Leadership Development in 2024:

5 Ways to Rethink How We Equip Leaders

By: Andrea Butcher, CEO

It’s time to rethink leadership development. As Albert Einstein famously said, “The definition of insanity is doing the same thing over and over and expecting different results.” We can’t expect traditional approaches to leadership development to serve leaders’ needs today—workforce expectations have changed significantly and within this shift is a new set of expectations for leaders. 

According to Gartner, leader and manager development is the top priority for CHROs in 2024, and instead of offering up the same old programs (unless we have evidence of their value), it’s important to recognize what leaders need. It’s no surprise that leaders are struggling in this post-pandemic world. Managing a remote or hybrid workforce, navigating life disruptions, enhancing the employee experience, and pressing into employee wellness are common leadership challenges that require muscles that have historically been underused or deprioritized.

76% of HR leaders say that leaders are overwhelmed by growing job responsibilities and 73% say that leaders aren’t equipped to lead change (Gartner). As the expectations placed on leaders increase, leadership stress intensifies, so burnout among leaders is prevalent. And think about it—of course, leaders aren’t going to navigate change well when they are under tremendous pressure and stress—it’s like asking someone to run a marathon when they aren’t feeling well.

So, what DO leaders need? Certainly, they do not need (or want) a traditional “leadership training” workshop. That’s the last thing on their very full minds—to sit in a class and listen to an instructor drone on about concepts to improve their leadership. Instead, the organization’s role is to provide space for leaders to regroup, renew, refocus, and build the necessary skills on their terms.

To meet the needs of today’s leaders, we must approach leadership development with fresh eyes. After all, we can’t solve new problems with old solutions.

So, what CAN we do to best equip leaders to actually lead today’s challenges?

1.      Meet leaders where they are—in the struggle.

Acknowledge that leadership is hard. Don’t sugarcoat the challenge by dressing it up as a great opportunity. Validate the struggle in conversations with leaders and in any marketing for leadership development.

2.     Approach leadership development as a growth experience, not as training.

My puppy participated in a full-week training program to learn to sit, not jump on the furniture, and walk next to us rather than drag us along. He needed to be trained, but the leaders in your business do not. Instead, they need a safe place to let their guard down—a safe place to grow. After all, we can’t separate our growth as human beings from our growth as leaders. We are continually evolving and growing, so by creating a structured growth experience, and tracking growth over time, we formalize the very natural process of learning more about ourselves, trying new things, and adapting our behaviors to meet the needs of the people we serve.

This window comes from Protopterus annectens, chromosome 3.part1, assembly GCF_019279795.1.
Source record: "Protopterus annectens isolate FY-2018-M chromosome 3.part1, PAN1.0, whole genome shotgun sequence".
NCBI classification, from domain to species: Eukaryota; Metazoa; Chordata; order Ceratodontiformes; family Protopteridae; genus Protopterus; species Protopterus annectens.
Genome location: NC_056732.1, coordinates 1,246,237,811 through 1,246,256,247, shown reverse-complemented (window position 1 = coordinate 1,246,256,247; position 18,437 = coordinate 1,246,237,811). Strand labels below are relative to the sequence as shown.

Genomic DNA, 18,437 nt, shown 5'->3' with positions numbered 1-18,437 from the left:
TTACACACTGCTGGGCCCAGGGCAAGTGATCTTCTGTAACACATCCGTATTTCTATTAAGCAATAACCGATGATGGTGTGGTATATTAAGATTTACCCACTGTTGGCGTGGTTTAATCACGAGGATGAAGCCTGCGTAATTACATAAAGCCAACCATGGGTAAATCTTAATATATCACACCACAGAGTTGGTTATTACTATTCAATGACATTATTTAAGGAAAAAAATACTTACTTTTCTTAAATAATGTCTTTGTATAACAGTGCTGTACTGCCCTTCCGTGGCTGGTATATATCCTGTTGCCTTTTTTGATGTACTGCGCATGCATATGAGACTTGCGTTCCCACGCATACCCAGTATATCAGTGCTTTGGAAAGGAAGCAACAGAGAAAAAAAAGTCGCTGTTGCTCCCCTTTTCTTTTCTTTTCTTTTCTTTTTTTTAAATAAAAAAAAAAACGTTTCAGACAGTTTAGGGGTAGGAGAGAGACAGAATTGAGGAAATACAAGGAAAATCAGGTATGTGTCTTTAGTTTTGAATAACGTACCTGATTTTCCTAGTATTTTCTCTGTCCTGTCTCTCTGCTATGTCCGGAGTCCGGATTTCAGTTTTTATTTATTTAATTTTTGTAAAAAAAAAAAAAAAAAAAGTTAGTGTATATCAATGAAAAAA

3.     Recognize that leadership development is SELF development.

We lead from the essence of who we are as people—a leader’s experiences, beliefs, natural style, and other unique attributes drive choices made every day. Leadership starts within; it’s all about what’s happening within the leader, so that is where we must focus. The best growth experiences peel back the layers, expose the leader to new aspects of themselves, and create opportunities to learn more.

4.     Ensure leader willingness—don’t develop for development’s sake.

As the old adage goes, “You can lead a horse to water, but you can’t make him drink.” Willingness and timing are key. When leading through a personal challenge, I resisted working with a therapist for several months—the time wasn’t right and then it was. It was only when I was willing to engage and do the work that I benefited from focused therapy, and the same goes for leadership development. Requiring leadership development as a mandatory experience because “they need it” is futile and a waste of time for many. Instead, ensure that leadership development is driven by the leader(s)—only when they are ready and willing to engage and commit to the work.

5.     Tell the truth—provide ongoing accountability.

When the timing is right and leaders are willing to engage in a growth experience, the truth about their leadership and their impact is a great starting point. Assessment data and focused feedback from trusted stakeholders can be the key to new learning as leaders confront blind spots or areas where they lack awareness. And throughout the growth experience, it’s important to continue to hold up the mirror, to challenge when commitment seems to be waning, and to check in on progress. During my marathon training, I got out of bed on cold mornings because my training partner was waiting for me at the corner. According to ATD research, when we’ve made an accountability appointment with someone, are odds of accomplishing our goal increase by 95%--accountability is a critical part of the growth process, so ensure to bake it in throughout the experience.

By meeting leaders where they are, approaching development as a growth experience focused on “self,” and baking in accountability, we set leaders up for success and maximize our development efforts in the process. 

Here’s to leadership growth in 2024 and beyond!


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